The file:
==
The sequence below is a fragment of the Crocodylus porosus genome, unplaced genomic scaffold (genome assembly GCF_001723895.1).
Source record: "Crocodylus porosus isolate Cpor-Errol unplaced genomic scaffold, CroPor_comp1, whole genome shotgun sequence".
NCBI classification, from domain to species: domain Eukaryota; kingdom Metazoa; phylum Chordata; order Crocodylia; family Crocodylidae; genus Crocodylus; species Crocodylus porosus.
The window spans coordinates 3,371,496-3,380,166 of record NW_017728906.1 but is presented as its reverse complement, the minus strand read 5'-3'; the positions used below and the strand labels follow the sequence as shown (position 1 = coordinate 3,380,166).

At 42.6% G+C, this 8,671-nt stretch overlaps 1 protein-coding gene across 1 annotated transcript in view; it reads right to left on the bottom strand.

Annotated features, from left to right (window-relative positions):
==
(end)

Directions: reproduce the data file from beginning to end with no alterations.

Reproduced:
The sequence below is a fragment of the Crocodylus porosus genome, unplaced genomic scaffold (genome assembly GCF_001723895.1).
Source record: "Crocodylus porosus isolate Cpor-Errol unplaced genomic scaffold, CroPor_comp1, whole genome shotgun sequence".
NCBI classification, from domain to species: domain Eukaryota; kingdom Metazoa; phylum Chordata; order Crocodylia; family Crocodylidae; genus Crocodylus; species Crocodylus porosus.
The window spans coordinates 3,371,496-3,380,166 of record NW_017728906.1 but is presented as its reverse complement, the minus strand read 5'-3'; the positions used below and the strand labels follow the sequence as shown (position 1 = coordinate 3,380,166).

At 42.6% G+C, this 8,671-nt stretch overlaps 1 protein-coding gene across 1 annotated transcript in view; it reads right to left on the bottom strand.

Annotated features, from left to right (window-relative positions):